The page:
The Southwestern Historical Quarterly, Volume 82, July 1978 - April, 1979 Page: 378
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Southwestern Historical Quarterly
tailed inventories and evaluations of estates, provided reliable estimates
of the size of Texas cotton bales, the average value of cotton per pound,
and the average (per bushel) value of corn, other grain, and food crops.
It was determined that Texas cotton bales throughout the 185os aver-
aged about 450 pounds per bale and that most farmers and planters
received (at their farm gate) at least eight cents per pound of cotton
produced. Non-corn grains and food crops averaged about eighty cents
per bushel and sixty cents per bushel, respectively. Corn was the only
one of the four sources of income whose value obviously increased dur-
ing the decade-from roughly fifty cents per bushel in the early 185os
to approximately sixty-five cents by 186o. The final step in the process
was to add up the dollar values of the four income sources and divide
that total dollar figure by the total farm population (free and slave).
This would yield a per capita income estimate for the agricultural pop-
ulation in both 185o and 186o, excluding, of course, income from other
The agricultural population as a whole had a per capita income from
these four sources of about fifty dollars in 1850 ($48.82 to be exact)
and about eighty dollars ($8o.16) in 186o. The 186o income estimate
was fully 64.2 percent higher than the 1850 figure. Thus, if the produc-
tion of the major crops of Texas can be used as an approximate indi-
cator of the farm population's income, the slaveholding agricultural
economy of the Ione Star State was indeed healthy and growing, not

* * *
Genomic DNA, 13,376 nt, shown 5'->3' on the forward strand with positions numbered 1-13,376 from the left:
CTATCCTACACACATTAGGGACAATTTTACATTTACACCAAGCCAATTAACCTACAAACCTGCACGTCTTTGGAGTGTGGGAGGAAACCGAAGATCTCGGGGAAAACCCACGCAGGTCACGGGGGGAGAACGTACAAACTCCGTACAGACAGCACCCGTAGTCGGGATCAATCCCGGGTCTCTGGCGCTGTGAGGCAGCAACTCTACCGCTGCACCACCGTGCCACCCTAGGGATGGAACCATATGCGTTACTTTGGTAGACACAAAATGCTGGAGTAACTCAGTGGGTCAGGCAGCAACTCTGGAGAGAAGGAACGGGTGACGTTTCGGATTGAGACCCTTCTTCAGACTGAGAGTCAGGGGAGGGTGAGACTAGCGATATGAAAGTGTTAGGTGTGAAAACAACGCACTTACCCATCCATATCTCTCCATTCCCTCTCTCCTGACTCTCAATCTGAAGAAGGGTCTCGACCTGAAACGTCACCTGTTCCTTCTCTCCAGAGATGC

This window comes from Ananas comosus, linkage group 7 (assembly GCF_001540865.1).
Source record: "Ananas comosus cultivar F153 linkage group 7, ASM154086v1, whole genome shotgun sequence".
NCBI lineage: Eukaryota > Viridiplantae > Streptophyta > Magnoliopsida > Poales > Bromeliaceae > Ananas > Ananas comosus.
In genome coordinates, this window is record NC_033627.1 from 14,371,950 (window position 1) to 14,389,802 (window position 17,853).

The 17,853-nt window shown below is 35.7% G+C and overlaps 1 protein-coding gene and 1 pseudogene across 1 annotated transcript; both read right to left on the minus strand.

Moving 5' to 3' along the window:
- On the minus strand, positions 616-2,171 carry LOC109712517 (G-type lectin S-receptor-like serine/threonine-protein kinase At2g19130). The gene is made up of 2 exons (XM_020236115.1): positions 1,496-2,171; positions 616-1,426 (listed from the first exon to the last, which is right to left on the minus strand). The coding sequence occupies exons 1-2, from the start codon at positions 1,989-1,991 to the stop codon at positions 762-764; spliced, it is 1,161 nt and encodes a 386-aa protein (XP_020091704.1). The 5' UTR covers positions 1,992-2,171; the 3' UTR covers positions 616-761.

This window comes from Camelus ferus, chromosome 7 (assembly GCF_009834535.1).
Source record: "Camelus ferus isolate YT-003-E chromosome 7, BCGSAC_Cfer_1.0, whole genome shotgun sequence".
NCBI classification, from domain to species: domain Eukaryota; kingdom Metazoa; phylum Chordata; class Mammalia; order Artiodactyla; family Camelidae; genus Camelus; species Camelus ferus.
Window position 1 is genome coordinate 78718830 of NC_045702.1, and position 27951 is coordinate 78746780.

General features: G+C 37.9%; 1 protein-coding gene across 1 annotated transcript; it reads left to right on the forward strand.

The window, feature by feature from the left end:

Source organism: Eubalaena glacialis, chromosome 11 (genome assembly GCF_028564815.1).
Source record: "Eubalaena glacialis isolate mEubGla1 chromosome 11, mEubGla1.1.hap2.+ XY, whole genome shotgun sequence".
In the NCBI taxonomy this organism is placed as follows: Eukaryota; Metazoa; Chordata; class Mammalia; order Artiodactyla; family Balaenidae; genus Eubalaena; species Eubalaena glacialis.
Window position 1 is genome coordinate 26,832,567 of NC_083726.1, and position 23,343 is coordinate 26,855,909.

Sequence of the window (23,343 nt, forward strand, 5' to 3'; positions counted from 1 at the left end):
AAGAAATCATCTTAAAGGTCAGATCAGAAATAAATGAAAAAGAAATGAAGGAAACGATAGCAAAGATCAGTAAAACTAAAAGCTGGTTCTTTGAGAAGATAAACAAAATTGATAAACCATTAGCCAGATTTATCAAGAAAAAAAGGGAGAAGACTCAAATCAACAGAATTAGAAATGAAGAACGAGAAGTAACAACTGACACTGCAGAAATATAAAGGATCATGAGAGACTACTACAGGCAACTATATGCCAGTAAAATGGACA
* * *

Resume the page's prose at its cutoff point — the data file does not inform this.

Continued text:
weak and stagnant, in the antebellum period.
In summary, the agricultural economy of Texas in the pre-war
decade was impressive for its strength and growth. Slave productivity
was increasing at a rapid rate, enabling the state's farmers and planters
to produce more goods per slave and thus realize more profits. Slave-
holding cotton growers were enjoying substantial rates of return on their
investments, equal to the rates they could have received from other
standard forms of investment. The state's farmers and planters were
producing more than enough corn to feed the agricultural population
and its animals and probably were helping to feed the non-farm popula-
tion as well. And finally, the farming sector of the economy (by far the
largest sector) was enjoying rapid growth in income during the 1850s.
The combination of slavery and agriculture was far from moribund-it
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Texas State Historical Association. The Southwestern Historical Quarterly, Volume 82, July 1978 - April, 1979, periodical, 1978/1979; Austin, Texas. (texashistory.unt.edu/ark:/67531/metapth101206/m1/440/: accessed June 25, 2017), University of North Texas Libraries, The Portal to Texas History, texashistory.unt.edu; crediting Texas State Historical Association.